The problems we are facing in the current global pandemic are exposing just how fragile our food supply chains are. Farmers are being forced to destroy their crops and dispose of their livestock, which further contributes to the global food waste problem. In just the USA and Canada alone, about 250,000 tons of food is wasted each day. Not only is this devastating to the environment, but this is also a completely unsustainable way to live. Furthermore, the food must travel very far and go through shipping and a lot of processing before reaching consumers, further polluting the Earth. We seek to close the gap between farmers and consumers and eliminate the food waste problem.

What it does

Public Pantry is a free-to-use web application that allows farmers and users to connect with and directly sell to consumers in their local communities. Individuals can log their food with expiration dates and get notifications that encourage users to either donate soon-to-expire food or compost expired food. If users no longer want an item, they can put the item up for donation as long as it has not expired. Other individuals can then go to the marketplace feed and claim donations as well as buy from local farmers. To draw more users to the platform and gamify food conservation, users can get rewards points for their eco-friendly behavior and exchange it for gift cards from sponsors or donate to charity.

How we built it

Frontend: Public Pantry was built using React, which encompasses HTML, CSS, and Javascript. We used HTML to build the foundation for all the pages of the application and styled them using CSS. We also used a concept called routing in order to tie all of our React Components together.

Backend: Public Pantry gets its data from a real-time database that we built using MongoDB Atlas. Using Node.js, Express, and Mongoose, we were able to build a REST API and connect the database to our front-end application and receive and send data to and from our application. Lastly, we used Heroku to host our web app.

Challenges we ran into

Since we were new to MongoDB, we faced some issues with setting up our backend database and sending and receiving information. React was also a library that we weren't the best at, so there was a slight learning curve when it came to building our front end.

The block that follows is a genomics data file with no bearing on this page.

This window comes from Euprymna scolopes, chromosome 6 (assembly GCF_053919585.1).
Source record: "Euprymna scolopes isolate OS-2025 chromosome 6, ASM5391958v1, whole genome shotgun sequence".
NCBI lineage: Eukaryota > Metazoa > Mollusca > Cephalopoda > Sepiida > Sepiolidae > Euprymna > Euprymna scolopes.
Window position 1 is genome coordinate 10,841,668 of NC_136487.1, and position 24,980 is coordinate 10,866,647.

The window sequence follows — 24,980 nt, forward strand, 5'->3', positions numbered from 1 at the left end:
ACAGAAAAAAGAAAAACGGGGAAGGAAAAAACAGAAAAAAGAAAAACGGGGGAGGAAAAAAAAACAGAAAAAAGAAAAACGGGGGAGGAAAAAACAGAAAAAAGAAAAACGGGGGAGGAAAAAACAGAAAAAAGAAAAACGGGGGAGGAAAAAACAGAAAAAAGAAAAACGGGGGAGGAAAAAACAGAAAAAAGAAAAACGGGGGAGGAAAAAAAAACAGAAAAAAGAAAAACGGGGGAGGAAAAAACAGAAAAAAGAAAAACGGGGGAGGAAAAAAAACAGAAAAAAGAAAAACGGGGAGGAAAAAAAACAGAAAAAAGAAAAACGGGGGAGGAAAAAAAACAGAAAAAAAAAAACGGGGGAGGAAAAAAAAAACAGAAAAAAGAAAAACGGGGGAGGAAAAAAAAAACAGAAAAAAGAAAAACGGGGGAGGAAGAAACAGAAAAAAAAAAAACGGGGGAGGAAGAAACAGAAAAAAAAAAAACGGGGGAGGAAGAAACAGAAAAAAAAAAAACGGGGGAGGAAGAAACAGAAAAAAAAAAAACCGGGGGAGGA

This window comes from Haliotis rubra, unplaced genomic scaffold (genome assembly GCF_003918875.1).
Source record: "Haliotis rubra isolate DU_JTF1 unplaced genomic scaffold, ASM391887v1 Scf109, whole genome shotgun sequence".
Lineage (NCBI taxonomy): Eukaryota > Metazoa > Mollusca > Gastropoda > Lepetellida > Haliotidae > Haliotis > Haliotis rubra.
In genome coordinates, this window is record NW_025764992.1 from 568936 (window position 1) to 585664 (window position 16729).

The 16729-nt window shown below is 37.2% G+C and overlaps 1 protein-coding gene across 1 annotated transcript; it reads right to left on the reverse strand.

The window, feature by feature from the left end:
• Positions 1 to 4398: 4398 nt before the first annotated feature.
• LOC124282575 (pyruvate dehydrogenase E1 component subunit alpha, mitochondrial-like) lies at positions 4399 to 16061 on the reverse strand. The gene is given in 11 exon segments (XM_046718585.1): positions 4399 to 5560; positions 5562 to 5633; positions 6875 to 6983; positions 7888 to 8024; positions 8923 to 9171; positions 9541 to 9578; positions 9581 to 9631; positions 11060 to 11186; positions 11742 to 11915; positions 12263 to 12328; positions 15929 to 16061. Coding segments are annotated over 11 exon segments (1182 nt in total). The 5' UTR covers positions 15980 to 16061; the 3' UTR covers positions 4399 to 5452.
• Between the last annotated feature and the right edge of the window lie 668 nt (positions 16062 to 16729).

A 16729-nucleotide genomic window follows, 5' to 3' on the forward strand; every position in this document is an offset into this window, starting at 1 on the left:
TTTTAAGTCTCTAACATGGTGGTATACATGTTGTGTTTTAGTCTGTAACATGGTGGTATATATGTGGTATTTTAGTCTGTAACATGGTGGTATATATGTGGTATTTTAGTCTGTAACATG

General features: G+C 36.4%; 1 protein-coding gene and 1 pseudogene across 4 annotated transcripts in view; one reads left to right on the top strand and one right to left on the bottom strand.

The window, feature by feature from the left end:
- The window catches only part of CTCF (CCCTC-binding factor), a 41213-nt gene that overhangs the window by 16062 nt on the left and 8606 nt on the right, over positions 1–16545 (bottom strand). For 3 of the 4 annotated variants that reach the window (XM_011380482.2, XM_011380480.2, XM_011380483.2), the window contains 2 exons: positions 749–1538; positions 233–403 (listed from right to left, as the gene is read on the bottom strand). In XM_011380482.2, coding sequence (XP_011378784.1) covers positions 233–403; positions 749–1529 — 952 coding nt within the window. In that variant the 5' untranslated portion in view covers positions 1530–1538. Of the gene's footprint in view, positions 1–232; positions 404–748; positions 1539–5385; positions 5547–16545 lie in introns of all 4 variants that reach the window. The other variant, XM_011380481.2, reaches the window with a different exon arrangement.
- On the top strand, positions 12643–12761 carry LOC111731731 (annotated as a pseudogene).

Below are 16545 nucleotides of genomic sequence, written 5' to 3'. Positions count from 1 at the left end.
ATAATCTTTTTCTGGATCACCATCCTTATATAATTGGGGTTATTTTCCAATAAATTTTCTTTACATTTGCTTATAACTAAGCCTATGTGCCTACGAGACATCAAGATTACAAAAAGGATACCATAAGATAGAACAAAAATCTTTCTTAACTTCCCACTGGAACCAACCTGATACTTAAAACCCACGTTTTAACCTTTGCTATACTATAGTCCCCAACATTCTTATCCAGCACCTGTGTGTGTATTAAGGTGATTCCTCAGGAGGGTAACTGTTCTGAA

Accomplishments that we're proud of

Public Pantry relies on a lot of collections in the MongoDB database, so we are proud of how we were able to successfully manage the data from all these collections and update the application accordingly. We are also proud that Public Pantry offers a well-constructed, user-friendly way for users to reduce food waste and help local producers. The simple, yet attractive UI of Public Pantry is also an accomplishment we are pleased with.

What we learned

Following our research, we were surprised to find that so much food is being wasted on a daily basis. With food being such a precious and essential community, we knew that we needed to figure out a way to reduce food waste by people. However, we wanted to do this in such a way that whole communities could help each other in reducing food. While researching, we also came across the impact of COVID-19 on farmers and local producers who were forced to dispose of their produce because the food supply chain had broken down. Therefore, we also included a functionality in Public Pantry in order to help these farmers.

In terms of the application, we learned how to connect to a MongoDB database and send and receive information from the database. We also learned how to link React frontend to a MongoDB database using Express, Node.js, and Mongoose. Lastly, we also learned how to create an application that can seamlessly process real-time requests from the user and update both the front and backend.


By connecting the community in this way, not only is the gap in the fragile food supply chain filled, people can participate in food conservation in multiple ways while getting rewarded for it. Furthermore, the massive amounts of energy and emissions that go into the food supply chain can be eliminated through the direct producer to consumer relationships. With everyone's pantry becoming a Public Pantry, we can build a greener future and not have to pass on our burdens to the next generation.

What's next for Public Pantry

We would like to implement more features such as suggestions based on preference and different payment options. Furthermore, we would like to connect and partner with sponsors and charities to make the experience more enjoyable and incentivizing.

How to enjoy Public Pantry

You can go to our Heroku link where we hosted our web app (use "raspgary" for user id):

You can also go to the Github repo below and follow the README for instruction on how to install and run the repository.

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